We've seen the age-old debate regarding what's REALLY a blue-water boat. And that's cool and everything - but it seems to me that there is a tangible middle ground between coastal cruising and true blue water sailing. Furthermore, in my blissful ignorance, I'd say that quite a few sailors inhabit this aether plain.
SM, I like
Perhaps it's worth mentioning that the vast majority of wreckages and carnage happen on the coast - not even along
the coast but virtually on
it. The boat may have played a part, but I doubt that "blue water" was the deciding factor. Crew, maybe? Maintenance, maybe? Alcohol?
The statistic that makes me smile is from this year's Vendée Globe; folks sailing single-handed around the world at infernal speeds. Some 32 skippers started, 11 finished. Along the route one found them capsized, hauled into remote islands for safety or repair, rudderless, keel-less, demasted, and with torn sails. What joy it must be!
Vendée Globe Ranking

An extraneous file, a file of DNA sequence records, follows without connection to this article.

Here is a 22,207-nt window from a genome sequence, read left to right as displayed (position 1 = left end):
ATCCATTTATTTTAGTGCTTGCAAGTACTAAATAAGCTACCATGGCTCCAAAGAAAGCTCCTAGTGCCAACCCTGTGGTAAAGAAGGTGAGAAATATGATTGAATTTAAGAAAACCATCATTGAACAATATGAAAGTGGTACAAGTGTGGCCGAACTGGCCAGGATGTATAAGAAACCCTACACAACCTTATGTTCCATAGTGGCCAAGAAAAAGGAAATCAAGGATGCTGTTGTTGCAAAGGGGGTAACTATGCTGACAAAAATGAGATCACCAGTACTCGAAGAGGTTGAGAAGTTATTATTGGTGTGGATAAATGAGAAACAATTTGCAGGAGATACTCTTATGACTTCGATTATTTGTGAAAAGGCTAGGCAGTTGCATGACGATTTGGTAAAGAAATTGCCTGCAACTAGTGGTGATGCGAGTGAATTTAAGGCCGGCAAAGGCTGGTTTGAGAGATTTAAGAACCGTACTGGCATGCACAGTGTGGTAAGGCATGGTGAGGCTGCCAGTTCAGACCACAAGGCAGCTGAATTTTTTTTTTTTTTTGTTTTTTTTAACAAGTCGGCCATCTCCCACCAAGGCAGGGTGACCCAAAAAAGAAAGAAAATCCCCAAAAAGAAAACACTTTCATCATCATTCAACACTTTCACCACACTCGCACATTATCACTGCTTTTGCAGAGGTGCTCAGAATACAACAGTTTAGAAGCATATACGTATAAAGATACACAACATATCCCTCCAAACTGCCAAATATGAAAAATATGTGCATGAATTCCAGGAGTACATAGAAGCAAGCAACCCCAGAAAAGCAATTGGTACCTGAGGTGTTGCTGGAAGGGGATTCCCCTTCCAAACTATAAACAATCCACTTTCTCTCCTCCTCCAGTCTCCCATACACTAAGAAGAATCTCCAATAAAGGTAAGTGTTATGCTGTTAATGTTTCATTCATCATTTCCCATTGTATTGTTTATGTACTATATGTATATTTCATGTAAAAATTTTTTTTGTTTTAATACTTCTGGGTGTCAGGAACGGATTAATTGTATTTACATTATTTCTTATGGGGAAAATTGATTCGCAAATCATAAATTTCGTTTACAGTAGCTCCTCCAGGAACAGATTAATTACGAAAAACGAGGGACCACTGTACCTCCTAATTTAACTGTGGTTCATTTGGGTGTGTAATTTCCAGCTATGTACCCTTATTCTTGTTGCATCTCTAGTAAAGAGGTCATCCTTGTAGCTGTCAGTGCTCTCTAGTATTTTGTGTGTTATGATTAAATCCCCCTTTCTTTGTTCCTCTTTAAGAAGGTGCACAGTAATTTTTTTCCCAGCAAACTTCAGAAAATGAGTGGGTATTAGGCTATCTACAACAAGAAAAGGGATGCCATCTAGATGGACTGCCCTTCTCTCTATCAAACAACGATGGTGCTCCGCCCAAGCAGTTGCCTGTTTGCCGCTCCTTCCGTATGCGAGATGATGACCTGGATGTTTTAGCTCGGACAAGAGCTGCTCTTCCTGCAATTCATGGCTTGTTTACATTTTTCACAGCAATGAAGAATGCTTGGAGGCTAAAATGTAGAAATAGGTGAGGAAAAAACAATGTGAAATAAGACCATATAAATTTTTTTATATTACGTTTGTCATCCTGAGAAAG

I mention it only because it is often said that racing - as in "motor racing" - advances technology for ordinary cars. I don't see many trends in these ocean races advancing the game for the rest of us. In areas perhaps, such as electronics, but as a general direction?
This is a little sad because meanwhile, the original field of blue water cruising
has been left behind. There has been so little development that you can fully understand the "old school" swearing by the old shoes - it isn't as if newer boats have made a great advance on blue water.
In fact, it is the "coastal" cruiser that has taken the greater strides: roomier, much more reliable both structurally and in equipment; easier to handle, more nimble to maneuver. It is not surprising that some want to bring those advantages with them and travel further afield - and to be honest, it works most of the time, doesn't it?